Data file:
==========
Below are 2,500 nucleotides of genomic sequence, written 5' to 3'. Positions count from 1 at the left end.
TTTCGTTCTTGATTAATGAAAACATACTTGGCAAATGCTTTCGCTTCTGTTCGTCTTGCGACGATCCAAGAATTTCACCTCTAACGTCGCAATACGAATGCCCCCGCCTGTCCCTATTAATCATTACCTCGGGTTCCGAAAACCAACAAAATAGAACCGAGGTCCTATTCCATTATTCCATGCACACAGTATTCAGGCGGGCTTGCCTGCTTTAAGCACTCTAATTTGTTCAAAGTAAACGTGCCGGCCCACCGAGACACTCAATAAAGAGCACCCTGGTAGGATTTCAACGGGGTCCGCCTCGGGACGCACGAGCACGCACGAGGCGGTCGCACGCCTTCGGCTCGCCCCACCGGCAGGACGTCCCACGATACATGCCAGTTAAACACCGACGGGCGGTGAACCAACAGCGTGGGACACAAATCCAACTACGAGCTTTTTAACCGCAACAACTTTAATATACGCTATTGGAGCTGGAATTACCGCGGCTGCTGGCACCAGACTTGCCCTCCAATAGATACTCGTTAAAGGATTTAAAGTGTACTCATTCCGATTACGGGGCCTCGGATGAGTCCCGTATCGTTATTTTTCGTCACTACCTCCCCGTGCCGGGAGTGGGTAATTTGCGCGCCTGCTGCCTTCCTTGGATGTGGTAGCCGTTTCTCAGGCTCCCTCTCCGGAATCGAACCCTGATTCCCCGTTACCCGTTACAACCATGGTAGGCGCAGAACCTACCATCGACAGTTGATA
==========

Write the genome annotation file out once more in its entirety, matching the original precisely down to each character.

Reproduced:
Below are 2,500 nucleotides of genomic sequence, written 5' to 3'. Positions count from 1 at the left end.
TTTCGTTCTTGATTAATGAAAACATACTTGGCAAATGCTTTCGCTTCTGTTCGTCTTGCGACGATCCAAGAATTTCACCTCTAACGTCGCAATACGAATGCCCCCGCCTGTCCCTATTAATCATTACCTCGGGTTCCGAAAACCAACAAAATAGAACCGAGGTCCTATTCCATTATTCCATGCACACAGTATTCAGGCGGGCTTGCCTGCTTTAAGCACTCTAATTTGTTCAAAGTAAACGTGCCGGCCCACCGAGACACTCAATAAAGAGCACCCTGGTAGGATTTCAACGGGGTCCGCCTCGGGACGCACGAGCACGCACGAGGCGGTCGCACGCCTTCGGCTCGCCCCACCGGCAGGACGTCCCACGATACATGCCAGTTAAACACCGACGGGCGGTGAACCAACAGCGTGGGACACAAATCCAACTACGAGCTTTTTAACCGCAACAACTTTAATATACGCTATTGGAGCTGGAATTACCGCGGCTGCTGGCACCAGACTTGCCCTCCAATAGATACTCGTTAAAGGATTTAAAGTGTACTCATTCCGATTACGGGGCCTCGGATGAGTCCCGTATCGTTATTTTTCGTCACTACCTCCCCGTGCCGGGAGTGGGTAATTTGCGCGCCTGCTGCCTTCCTTGGATGTGGTAGCCGTTTCTCAGGCTCCCTCTCCGGAATCGAACCCTGATTCCCCGTTACCCGTTACAACCATGGTAGGCGCAGAACCTACCATCGACAGTTGATA